1 Dec 2015

Dairy farmers 'tarred with the same brush'

3:46 pm on 1 December 2015

A Waikato dairy farmer disgusted by the animal abuse in SAFE's video footage is angry the entire industry is being questioned over the incident.

Jersey calves

Photo: 123RF

The animal welfare group captured video footage from 12 Waikato dairy farms and a slaughterhouse, showing bobby calves being held in roadside crates, thrown onto trucks and, in one case, being kicked and bashed before their throats were slit.

Matamata-Piako farmer Matthew - who did not want his last name to be used - milks 200 cows on 63 hectares, and said the majority of dairy farmers found the footage abhorrent.

"The treatment of the bobby calves going from the transport to the slaughterhouses is not condoned by the dairy farmers.

"I myself and my colleagues have complained to transport companies in the past about the way the calves are handled going onto bobby trucks."

People had been looking at dairy farmers in a funny way since the footage was made public, he said.

"You're being tarred with the same brush, as with the transport companies and with the people in the slaughterhouses. They're thinking you've abused your animals in the same way when it's not true at all. It has been a very difficult 48 hours for dairy farmers."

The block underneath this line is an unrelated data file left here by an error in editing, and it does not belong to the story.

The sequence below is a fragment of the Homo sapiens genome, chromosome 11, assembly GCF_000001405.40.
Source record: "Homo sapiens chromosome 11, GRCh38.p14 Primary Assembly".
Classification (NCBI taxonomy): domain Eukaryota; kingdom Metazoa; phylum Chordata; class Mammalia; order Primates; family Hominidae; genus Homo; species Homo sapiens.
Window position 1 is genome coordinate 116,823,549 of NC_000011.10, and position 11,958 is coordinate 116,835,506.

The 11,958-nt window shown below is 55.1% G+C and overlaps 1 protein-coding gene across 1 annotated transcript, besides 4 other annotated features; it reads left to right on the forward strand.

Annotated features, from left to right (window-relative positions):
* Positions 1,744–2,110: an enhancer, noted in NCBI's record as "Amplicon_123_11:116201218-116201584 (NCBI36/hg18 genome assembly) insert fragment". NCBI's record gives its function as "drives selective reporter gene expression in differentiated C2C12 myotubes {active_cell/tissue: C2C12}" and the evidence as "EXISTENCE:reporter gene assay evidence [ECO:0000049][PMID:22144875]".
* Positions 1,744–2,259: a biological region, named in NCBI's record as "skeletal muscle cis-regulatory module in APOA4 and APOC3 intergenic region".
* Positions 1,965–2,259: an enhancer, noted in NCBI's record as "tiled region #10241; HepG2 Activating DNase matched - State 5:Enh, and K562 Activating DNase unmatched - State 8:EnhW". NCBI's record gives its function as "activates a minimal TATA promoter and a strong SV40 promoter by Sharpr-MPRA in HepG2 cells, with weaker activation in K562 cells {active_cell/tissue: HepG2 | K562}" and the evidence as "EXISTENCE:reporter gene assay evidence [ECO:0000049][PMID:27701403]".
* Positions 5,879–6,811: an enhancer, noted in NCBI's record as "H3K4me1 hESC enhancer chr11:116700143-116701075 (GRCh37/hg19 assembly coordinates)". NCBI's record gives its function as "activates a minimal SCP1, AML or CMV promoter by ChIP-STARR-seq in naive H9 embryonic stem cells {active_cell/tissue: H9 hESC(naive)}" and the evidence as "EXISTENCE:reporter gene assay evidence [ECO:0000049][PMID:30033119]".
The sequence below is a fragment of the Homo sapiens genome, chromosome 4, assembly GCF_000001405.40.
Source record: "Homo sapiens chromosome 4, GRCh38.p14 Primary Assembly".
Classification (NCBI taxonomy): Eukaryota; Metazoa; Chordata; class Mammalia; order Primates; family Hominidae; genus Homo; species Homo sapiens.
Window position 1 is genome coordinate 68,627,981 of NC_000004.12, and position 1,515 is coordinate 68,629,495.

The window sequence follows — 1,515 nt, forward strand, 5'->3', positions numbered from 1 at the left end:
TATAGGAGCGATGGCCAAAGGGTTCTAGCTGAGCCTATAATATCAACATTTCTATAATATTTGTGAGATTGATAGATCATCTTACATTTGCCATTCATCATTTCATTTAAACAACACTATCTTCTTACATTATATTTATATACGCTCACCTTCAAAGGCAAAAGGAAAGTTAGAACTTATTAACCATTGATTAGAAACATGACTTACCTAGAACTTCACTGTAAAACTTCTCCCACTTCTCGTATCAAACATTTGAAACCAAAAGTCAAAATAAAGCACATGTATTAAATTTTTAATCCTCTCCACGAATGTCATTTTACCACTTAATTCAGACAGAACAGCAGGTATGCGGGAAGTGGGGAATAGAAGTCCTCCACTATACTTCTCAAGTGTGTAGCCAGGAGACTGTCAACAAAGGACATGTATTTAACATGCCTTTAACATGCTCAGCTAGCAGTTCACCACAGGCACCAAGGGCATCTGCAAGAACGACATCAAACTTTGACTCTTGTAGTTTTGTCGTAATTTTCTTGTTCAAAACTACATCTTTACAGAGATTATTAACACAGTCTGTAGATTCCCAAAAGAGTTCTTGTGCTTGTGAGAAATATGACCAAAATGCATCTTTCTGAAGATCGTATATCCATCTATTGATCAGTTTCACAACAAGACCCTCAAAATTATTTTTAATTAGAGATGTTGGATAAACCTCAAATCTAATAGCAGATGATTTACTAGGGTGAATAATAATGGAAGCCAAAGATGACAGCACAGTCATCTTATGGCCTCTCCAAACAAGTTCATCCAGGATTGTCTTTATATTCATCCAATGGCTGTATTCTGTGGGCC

Matthew said bobby calves were kept for four to five days before they were picked up by a transport company and sent to the works.

The calves needed to be in a crate ready to be picked up inside the farm gate but the abuse seen in the video was not common practice, he said.

"I've actually had letters from two processors over the last 24 hours in my email stating it wasn't their company involved and they have a strict monitoring process in place within their own slaughterhouses.

"You know, there are many slaughterhouses out there that are doing what is required by the law to make it as humane as possible.

"If you want to have milk, mozzarella cheese, you want Lewis Road Creamery chocolate milk and yoghurt, this is the part of dairying that you have to realise that happens," he said.

Transport company Waitoa Haulage, which had one of its employees filmed throwing calves into a truck, said the behaviour was not company policy and the casual employee was dismissed part-way through the bobby season.

It also said it did not supply animals to the Down Cow slaughterhouse plant in Te Kauwhata, which was among the sites pictured in the video.

Down Cow said the man at its plant in the video was no longer employed.

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